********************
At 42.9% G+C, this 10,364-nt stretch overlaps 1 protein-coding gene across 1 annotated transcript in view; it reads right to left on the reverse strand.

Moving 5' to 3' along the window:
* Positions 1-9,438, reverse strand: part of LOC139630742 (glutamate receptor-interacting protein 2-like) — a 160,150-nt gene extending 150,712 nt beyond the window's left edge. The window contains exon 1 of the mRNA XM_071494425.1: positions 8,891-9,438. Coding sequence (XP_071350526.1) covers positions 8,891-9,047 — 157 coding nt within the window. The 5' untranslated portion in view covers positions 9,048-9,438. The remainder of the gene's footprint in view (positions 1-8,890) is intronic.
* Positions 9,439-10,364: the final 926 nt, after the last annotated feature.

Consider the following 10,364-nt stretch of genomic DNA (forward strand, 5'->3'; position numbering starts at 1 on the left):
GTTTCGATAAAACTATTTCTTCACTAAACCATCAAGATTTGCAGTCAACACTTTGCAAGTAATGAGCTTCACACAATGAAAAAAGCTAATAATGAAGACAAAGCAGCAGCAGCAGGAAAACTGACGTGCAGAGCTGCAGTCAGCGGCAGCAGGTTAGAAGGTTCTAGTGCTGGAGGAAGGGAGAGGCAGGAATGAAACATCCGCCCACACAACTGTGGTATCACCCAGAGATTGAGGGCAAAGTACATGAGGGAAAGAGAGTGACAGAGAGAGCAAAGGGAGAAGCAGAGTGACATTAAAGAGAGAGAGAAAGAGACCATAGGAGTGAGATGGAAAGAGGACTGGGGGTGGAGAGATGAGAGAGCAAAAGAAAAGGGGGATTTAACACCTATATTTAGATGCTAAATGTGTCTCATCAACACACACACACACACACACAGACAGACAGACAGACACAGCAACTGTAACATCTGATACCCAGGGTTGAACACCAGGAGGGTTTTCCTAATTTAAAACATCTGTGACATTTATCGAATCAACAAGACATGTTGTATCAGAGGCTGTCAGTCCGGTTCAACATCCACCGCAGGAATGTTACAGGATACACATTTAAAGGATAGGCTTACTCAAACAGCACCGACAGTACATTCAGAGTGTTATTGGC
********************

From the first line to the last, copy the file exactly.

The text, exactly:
At 42.9% G+C, this 10,364-nt stretch overlaps 1 protein-coding gene across 1 annotated transcript in view; it reads right to left on the reverse strand.

Moving 5' to 3' along the window:
* Positions 1-9,438, reverse strand: part of LOC139630742 (glutamate receptor-interacting protein 2-like) — a 160,150-nt gene extending 150,712 nt beyond the window's left edge. The window contains exon 1 of the mRNA XM_071494425.1: positions 8,891-9,438. Coding sequence (XP_071350526.1) covers positions 8,891-9,047 — 157 coding nt within the window. The 5' untranslated portion in view covers positions 9,048-9,438. The remainder of the gene's footprint in view (positions 1-8,890) is intronic.
* Positions 9,439-10,364: the final 926 nt, after the last annotated feature.

Consider the following 10,364-nt stretch of genomic DNA (forward strand, 5'->3'; position numbering starts at 1 on the left):
GTTTCGATAAAACTATTTCTTCACTAAACCATCAAGATTTGCAGTCAACACTTTGCAAGTAATGAGCTTCACACAATGAAAAAAGCTAATAATGAAGACAAAGCAGCAGCAGCAGGAAAACTGACGTGCAGAGCTGCAGTCAGCGGCAGCAGGTTAGAAGGTTCTAGTGCTGGAGGAAGGGAGAGGCAGGAATGAAACATCCGCCCACACAACTGTGGTATCACCCAGAGATTGAGGGCAAAGTACATGAGGGAAAGAGAGTGACAGAGAGAGCAAAGGGAGAAGCAGAGTGACATTAAAGAGAGAGAGAAAGAGACCATAGGAGTGAGATGGAAAGAGGACTGGGGGTGGAGAGATGAGAGAGCAAAAGAAAAGGGGGATTTAACACCTATATTTAGATGCTAAATGTGTCTCATCAACACACACACACACACACACAGACAGACAGACAGACACAGCAACTGTAACATCTGATACCCAGGGTTGAACACCAGGAGGGTTTTCCTAATTTAAAACATCTGTGACATTTATCGAATCAACAAGACATGTTGTATCAGAGGCTGTCAGTCCGGTTCAACATCCACCGCAGGAATGTTACAGGATACACATTTAAAGGATAGGCTTACTCAAACAGCACCGACAGTACATTCAGAGTGTTATTGGC